In the 1970's the electronics were intoduced with the Rolleiflex SLX. This system was developed further to the ROLLEI 6000 SYSTEM. All the functions of the camera are now controlled electronically and this makes the Rollei 6008i the most sophisticated mid-format camera on the market.

3. Lenses

Alle Rolleifex cameras have high quality lenses, designed and produced by Carl Zeiss Jena (later: Carl Zeiss Oberkochen) or by Joseph Schneider of Bad Kreuznach.

Scheme of the triotar, tessar/xenar, planar and xenotar lenses.

Since 1971 Rollei has the possibilty to produce Zeiss lenses under licence. That was the result of the take-over by Rollei of the Voigtländer Optical Works, een part of Zeiss-Ikon Voigtländer. The lenses made by Rollei have the same name (for example 'Planar') but instead of 'Zeiss' they have the inscription 'Rollei HFT'. HFT means 'High Fidelity Transfer' and this is because the Rollei multi-caoting, that was developed together with Carl Zeiss, has been used.
Some lenses for the Rollei 6000 are produced by Carl Zeiss Oberkochen. These lenses are marked Carl Zeiss HFT. Besides these Carl Zeiss lenses a series of lenses with larger diaphragms is made by Joseph Schneider Optical Works in Kreuznach.

4. The 135 cameras

4.1. The Rollei 35

In 1966 the Rollei 35 camera was shown at Photokina. At that time this was the most compact 35mm SLR with a full metal frame. The camera was designed by Mr. Waaske, who made this design whne he was working for another firm. But when that firm went bankrupt Waaske went to Rollei with his design and they directly took it into production.
Several models were made with triotar, tessar, xenar en sonnar lenses. The last model made in 1990 was a special series named Rollei 35 Classic (sonnar 40mm f2.8 lens in Rollei Compur shutter). At present this model is very sought after by collectors.

4.2. The Rolleiflex SL35

This Single lens reflex camera was marketed in 1970. Until then the Japanese firms (Canon, Minolta, Nikon, Pentax) dominated the market. The Rollei SL35 was not a big comercial success, partly because the technology was not innovative. But Rollei made the SL35 for a number of years and even had some improved versions. The first series were made in Germany but eventually the production was switched to Singapore.

The housing of the SL35 is a metal alloy. The camera is covered with real leather and the top- and bottomplate are chromed or in black enamel.
The SL35 has a planar 50mm f/1.8 as standard lens and the shutter had speeds of 1 sexc to 1/1000 sec.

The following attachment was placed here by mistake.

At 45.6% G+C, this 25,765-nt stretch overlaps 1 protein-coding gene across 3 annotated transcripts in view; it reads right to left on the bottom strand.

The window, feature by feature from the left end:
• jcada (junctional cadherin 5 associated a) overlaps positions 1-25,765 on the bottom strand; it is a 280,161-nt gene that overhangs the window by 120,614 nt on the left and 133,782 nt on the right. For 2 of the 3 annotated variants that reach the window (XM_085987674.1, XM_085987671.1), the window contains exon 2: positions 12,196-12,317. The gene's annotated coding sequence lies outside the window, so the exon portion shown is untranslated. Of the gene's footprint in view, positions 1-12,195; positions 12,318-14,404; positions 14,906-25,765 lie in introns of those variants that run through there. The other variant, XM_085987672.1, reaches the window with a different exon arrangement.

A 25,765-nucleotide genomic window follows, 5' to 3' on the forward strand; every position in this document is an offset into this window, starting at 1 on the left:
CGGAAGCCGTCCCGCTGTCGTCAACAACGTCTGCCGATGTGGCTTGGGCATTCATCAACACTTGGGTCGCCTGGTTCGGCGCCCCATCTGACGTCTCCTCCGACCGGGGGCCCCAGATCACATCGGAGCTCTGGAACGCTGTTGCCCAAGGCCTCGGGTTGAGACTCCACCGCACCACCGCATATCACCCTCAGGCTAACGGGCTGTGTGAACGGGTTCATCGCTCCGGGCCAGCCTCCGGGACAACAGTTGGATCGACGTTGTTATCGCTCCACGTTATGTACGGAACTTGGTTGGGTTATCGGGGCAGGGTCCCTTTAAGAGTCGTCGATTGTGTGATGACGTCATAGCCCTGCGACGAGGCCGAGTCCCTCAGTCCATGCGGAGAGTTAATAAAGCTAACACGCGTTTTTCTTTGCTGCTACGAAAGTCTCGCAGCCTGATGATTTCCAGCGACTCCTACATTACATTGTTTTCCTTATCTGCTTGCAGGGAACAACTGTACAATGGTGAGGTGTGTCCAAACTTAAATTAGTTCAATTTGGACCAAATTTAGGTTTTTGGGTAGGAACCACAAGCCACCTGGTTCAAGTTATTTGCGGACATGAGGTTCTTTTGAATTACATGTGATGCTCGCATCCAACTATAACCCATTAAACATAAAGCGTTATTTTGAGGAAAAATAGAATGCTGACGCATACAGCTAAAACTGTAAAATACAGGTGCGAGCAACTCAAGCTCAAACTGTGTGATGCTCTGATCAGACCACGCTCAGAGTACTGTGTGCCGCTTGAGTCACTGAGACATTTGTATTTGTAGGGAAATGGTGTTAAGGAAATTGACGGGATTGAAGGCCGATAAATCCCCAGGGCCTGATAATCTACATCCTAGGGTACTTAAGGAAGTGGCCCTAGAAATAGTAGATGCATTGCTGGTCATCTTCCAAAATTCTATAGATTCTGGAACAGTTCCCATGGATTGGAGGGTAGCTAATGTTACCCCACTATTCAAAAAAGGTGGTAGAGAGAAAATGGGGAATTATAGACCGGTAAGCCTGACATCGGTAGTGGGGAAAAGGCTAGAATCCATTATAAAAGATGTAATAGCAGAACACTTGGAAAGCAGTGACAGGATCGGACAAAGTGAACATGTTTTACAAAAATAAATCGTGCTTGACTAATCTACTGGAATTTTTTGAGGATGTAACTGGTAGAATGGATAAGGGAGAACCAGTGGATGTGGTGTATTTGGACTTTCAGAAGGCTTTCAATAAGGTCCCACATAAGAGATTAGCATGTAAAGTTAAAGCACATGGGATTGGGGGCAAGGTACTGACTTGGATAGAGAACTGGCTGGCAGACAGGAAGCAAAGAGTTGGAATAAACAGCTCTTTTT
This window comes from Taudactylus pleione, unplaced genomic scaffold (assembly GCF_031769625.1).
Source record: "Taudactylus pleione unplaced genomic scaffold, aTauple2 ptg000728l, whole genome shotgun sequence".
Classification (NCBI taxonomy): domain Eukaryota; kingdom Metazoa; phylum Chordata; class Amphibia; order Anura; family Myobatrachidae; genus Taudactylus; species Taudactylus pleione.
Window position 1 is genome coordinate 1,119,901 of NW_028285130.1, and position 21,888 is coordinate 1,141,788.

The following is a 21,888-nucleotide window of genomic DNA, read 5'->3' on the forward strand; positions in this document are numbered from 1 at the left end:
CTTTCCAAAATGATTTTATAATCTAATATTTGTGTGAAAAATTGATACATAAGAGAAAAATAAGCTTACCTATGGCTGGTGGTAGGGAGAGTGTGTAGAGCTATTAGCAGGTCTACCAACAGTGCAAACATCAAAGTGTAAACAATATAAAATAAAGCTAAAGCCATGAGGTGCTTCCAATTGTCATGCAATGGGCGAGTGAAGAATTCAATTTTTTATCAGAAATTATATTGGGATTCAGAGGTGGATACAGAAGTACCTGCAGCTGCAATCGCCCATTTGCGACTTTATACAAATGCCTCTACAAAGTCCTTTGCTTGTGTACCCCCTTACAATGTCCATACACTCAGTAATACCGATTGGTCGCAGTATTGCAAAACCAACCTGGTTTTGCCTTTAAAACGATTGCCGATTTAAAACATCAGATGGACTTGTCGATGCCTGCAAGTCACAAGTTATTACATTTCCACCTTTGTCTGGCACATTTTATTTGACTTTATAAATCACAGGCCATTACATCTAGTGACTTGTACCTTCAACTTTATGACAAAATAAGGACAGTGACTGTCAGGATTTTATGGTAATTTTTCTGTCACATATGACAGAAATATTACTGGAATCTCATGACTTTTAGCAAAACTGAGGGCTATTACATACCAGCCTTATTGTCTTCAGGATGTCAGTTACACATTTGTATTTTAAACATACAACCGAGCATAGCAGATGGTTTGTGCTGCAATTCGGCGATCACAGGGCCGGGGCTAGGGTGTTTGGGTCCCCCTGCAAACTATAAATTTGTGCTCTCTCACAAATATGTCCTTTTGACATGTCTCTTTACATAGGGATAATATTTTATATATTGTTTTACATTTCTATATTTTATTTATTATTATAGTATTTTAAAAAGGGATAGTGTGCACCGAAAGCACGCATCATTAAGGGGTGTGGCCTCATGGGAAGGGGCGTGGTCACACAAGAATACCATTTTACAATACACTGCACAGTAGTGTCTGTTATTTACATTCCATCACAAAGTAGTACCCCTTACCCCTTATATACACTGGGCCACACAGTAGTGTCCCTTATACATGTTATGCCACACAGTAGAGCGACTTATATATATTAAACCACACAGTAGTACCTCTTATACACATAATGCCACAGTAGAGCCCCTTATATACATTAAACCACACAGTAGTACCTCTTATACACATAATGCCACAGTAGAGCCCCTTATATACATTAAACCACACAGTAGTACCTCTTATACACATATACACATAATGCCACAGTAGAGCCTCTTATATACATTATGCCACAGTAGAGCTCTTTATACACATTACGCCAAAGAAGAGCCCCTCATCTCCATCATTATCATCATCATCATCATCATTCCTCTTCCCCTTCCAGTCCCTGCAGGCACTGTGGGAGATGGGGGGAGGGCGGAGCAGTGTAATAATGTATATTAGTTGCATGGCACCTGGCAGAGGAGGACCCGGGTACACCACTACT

The camera has a lightmetering system with a cadmiumsulfide cell and the sensibility range of 12-6400 ASA.

The production was originally in Germany but was later transferred to Singapore.
Later Rollei also introduced the Schneider-Kreuznach lenses in addition to their own Rollei lenses. and so the Rollei Singapore SL35 version has a Schneider SL-Xenon 50mm f/1.8 lens.
Rollei also has its own QBM = Quick Bayonet Mount. This is the same bayonet mount as the Voigtländer VSL cameras.
The shutter has exposure times of 1 sec to 1/1000 sec + B and T.

The Rollei SL35 was not a big selling success. The technology was certainly not up-to-date and the Japanese camera makers were miles ahead.
But even then the SL35 was produced and updated regularly, especially with regards to the metering system.
The SL35 still uses the metering with closed diphragm.
In 1974 the SL350 has metering with open diaphragm. This is a full 6 yeras after the Leicaflex SL!!

In 1976 the SL35M is marketed but this camera does not have many new technical advances.
At the same time the SL35ME is introduced : this is a SL35M with electronically controlled shutter.

And finally in 1978 Rollei comes with the SL35E, which is a downgraded SL35ME.

But for Rollei that was too little too late : already in 1976 Canon had a fully new SLR with automatic light metering with automatic exposure, with very good lenses, a new design and with a very sharp price : the CANON AE-1.

4.3. The SL-2000

So it was not possible for Rollei to sell their old concept camera.
And so Rollei tried to conquer the market with a whole new camera : the SL-2000.
This is a smallfilm camera that has the looks of a small Hasselblad. Rollei showed the SL-2000 prototype at Photokina 1976.
But it took them another 5 years before it was produced in small numbers.
The SL-2000 is a very special camera for it has :
- an interchangeable back
- an interchangeable viewfinder
- an interchangeable viewing glass
- motorised filmtransport
- automatic light metering

Rollei offered Zeiss lenses from 15mm f/3.5 Distagon to the 1000mm f/5.6 Mirotar.
And in addition to these Zeiss lenses you also had a range of cheaper Rolleinar lenses. These lenses were made for Rollei by Mamiya.

In 1985 the SL-3003 was produced. This is a SL-2000 with minor changes.
And then there also was the SL-3003, a lighter version of the SL-3001.

The Rollei 2000/3003 system never became popular, especially because of the high price tag.
For example : in 1985 a filmback for 250 exposures costed the princely sum of 4,000 US dollars!!